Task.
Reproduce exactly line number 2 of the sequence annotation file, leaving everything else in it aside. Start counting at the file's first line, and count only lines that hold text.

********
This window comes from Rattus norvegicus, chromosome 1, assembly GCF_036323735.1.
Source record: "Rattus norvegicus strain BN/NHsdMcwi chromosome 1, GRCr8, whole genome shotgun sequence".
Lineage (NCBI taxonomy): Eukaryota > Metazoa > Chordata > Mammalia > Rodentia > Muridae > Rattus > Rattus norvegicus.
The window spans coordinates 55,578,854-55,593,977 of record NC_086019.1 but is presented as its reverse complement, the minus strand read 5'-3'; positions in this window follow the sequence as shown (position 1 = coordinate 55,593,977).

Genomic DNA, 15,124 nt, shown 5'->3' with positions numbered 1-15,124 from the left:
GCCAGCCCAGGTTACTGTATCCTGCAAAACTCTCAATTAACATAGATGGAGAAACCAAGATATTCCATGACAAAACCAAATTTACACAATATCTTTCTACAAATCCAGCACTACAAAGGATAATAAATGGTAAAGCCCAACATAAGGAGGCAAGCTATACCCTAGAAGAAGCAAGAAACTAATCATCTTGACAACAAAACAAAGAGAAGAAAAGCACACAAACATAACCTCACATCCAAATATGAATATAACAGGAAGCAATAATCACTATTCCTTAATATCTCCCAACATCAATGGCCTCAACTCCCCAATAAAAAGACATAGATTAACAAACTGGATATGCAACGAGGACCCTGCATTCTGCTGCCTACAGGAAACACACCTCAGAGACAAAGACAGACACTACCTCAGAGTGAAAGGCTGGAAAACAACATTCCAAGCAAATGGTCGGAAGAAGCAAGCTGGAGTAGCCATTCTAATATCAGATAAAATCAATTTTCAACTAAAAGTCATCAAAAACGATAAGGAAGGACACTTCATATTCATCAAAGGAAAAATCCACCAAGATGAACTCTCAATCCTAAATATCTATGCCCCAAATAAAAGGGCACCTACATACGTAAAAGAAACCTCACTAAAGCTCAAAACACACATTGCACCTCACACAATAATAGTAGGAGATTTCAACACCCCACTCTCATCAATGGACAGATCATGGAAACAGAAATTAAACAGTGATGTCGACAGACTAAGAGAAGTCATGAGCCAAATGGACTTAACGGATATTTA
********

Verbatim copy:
Source record: "Rattus norvegicus strain BN/NHsdMcwi chromosome 1, GRCr8, whole genome shotgun sequence".